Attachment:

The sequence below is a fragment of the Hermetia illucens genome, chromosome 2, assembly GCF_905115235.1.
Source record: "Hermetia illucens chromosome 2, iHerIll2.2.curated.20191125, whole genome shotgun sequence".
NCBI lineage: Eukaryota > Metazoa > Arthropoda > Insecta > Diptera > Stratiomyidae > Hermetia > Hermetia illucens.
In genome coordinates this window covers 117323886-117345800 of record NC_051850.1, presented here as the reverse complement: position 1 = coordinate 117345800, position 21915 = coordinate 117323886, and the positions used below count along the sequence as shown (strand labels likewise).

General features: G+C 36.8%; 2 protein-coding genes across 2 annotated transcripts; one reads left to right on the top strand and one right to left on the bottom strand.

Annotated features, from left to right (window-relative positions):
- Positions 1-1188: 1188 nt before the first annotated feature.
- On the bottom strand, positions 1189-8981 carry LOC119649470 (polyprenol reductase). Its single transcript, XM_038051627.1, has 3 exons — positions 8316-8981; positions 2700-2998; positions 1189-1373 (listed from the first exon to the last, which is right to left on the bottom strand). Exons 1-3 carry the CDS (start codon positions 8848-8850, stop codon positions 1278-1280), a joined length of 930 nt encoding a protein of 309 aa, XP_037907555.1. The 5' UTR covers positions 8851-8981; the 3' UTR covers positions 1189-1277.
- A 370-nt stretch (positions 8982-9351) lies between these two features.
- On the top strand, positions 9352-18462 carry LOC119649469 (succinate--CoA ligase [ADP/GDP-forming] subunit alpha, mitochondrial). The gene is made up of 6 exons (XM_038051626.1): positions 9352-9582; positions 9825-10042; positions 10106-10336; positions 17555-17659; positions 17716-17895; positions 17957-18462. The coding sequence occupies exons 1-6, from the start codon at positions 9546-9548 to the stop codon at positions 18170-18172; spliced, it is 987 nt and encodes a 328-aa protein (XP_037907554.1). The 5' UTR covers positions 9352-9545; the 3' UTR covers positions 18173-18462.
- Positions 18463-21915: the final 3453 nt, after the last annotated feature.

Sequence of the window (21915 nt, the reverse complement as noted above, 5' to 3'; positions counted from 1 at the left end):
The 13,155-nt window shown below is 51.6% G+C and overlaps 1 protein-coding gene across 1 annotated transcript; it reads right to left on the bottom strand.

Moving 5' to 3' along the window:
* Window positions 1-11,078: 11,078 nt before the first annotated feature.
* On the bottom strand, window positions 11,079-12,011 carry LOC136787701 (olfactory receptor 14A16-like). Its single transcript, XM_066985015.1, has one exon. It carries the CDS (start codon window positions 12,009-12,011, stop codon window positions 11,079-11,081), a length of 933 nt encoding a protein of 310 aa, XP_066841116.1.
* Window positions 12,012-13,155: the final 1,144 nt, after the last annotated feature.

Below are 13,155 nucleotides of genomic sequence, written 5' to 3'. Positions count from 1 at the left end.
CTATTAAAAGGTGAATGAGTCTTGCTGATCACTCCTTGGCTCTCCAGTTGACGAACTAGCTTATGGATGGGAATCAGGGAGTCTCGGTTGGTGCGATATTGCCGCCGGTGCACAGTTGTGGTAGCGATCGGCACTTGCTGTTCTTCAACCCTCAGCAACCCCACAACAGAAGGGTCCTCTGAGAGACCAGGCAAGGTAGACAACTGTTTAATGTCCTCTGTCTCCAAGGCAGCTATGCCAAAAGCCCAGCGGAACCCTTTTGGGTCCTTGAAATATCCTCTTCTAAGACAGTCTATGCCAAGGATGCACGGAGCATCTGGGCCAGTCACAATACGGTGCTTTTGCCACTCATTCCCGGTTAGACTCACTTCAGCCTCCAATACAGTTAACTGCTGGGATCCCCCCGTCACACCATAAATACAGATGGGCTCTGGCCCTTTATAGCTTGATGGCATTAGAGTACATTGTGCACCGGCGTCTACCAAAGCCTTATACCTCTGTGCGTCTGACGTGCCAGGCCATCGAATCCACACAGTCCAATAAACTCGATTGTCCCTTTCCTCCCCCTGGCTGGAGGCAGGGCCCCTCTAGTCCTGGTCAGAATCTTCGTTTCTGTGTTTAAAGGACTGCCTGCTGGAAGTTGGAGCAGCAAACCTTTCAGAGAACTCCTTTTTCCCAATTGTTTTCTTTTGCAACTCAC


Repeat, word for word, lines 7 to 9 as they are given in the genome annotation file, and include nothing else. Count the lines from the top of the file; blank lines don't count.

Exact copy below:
- Positions 1-1188: 1188 nt before the first annotated feature.
- On the bottom strand, positions 1189-8981 carry LOC119649470 (polyprenol reductase). Its single transcript, XM_038051627.1, has 3 exons — positions 8316-8981; positions 2700-2998; positions 1189-1373 (listed from the first exon to the last, which is right to left on the bottom strand). Exons 1-3 carry the CDS (start codon positions 8848-8850, stop codon positions 1278-1280), a joined length of 930 nt encoding a protein of 309 aa, XP_037907555.1. The 5' UTR covers positions 8851-8981; the 3' UTR covers positions 1189-1277.
- A 370-nt stretch (positions 8982-9351) lies between these two features.